Usury is an old word that refers to lending money at exorbitant rates.
Because the meaning of the word is so precise, it fits nicely into statutes like New Jersey’s N.J.S.A. 2C:21-19(a), Criminal Usury.
Under this law, it’s a crime in New Jersey to lend money or accept payment on a loan at rates that exceed the maximum permitted by law, which is set at 30% annually.
Loans to businesses are exempted, and the rate set in the statute for those types of loans is 50% annually.
Penalties for Criminal Usury under 2C:21-19(a) are graded according to a few factors.
At the lowest level, simply making a loan or receiving payment on a loan in excess of the maximum permitted rate is a disorderly persons offense, and carries a six month maximum sentence.
If you make a loan in excess of $1,000 that exceeds the maximum permitted rate but does not exceed 50%, you can be found guilty of a crime of the third degree, which carries a three to five year prison sentence and fines of up to $15,000.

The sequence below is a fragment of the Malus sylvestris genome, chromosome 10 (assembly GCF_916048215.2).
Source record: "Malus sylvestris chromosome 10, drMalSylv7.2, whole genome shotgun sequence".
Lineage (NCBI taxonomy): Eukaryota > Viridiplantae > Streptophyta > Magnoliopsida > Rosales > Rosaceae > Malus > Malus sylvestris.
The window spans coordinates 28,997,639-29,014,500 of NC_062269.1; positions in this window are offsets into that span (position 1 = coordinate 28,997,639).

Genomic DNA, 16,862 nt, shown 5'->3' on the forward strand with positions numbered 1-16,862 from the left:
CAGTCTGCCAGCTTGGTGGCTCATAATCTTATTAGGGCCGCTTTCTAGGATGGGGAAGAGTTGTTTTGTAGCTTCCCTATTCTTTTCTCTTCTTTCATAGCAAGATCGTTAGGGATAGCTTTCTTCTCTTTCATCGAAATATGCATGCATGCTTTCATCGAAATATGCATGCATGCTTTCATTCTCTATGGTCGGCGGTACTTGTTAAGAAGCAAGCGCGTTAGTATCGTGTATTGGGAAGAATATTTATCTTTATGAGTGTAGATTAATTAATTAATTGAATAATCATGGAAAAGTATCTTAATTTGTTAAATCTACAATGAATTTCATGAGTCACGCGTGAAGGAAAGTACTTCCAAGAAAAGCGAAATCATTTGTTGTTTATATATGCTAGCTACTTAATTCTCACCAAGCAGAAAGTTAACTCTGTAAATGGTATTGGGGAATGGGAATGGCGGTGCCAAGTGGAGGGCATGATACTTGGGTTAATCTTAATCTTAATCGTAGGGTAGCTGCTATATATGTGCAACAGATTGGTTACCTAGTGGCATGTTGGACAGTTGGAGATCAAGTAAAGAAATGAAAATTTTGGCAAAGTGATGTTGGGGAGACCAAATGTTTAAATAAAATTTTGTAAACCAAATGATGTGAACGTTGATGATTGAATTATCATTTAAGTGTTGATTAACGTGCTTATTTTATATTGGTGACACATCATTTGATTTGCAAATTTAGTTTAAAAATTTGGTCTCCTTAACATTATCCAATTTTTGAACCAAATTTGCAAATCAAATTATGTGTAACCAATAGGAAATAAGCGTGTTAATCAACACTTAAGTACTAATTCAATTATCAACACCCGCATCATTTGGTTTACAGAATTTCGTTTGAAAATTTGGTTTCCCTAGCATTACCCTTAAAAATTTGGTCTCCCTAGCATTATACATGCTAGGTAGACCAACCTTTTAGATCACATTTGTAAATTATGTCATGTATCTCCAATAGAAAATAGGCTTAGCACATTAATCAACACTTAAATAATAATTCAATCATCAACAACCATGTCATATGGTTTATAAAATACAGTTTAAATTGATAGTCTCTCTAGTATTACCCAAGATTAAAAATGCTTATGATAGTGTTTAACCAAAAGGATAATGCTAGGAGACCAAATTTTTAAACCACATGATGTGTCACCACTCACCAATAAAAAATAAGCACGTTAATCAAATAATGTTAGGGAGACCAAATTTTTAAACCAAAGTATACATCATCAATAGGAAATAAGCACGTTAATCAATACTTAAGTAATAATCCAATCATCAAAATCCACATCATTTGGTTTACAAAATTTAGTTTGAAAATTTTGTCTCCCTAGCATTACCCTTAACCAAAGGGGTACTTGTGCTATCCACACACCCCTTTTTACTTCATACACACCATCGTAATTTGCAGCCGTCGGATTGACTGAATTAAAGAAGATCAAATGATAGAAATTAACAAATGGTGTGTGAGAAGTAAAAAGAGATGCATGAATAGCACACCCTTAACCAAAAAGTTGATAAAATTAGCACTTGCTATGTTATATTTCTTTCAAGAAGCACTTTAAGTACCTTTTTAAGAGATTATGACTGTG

Making loans whose interest rate exceeds 50% annually to any person is a crime of the second degree in New Jersey, and carries a five to 10 year prison sentence and fines up to $150,000 for conviction.
Clearly, these are extremely serious charges that can change your life in very negative ways.
If you’ve been charged with violations of 2C:21-19(a), call Matt Reisig today at 732-385-3339 for a free consultation with an experienced New Jersey criminal defense attorney.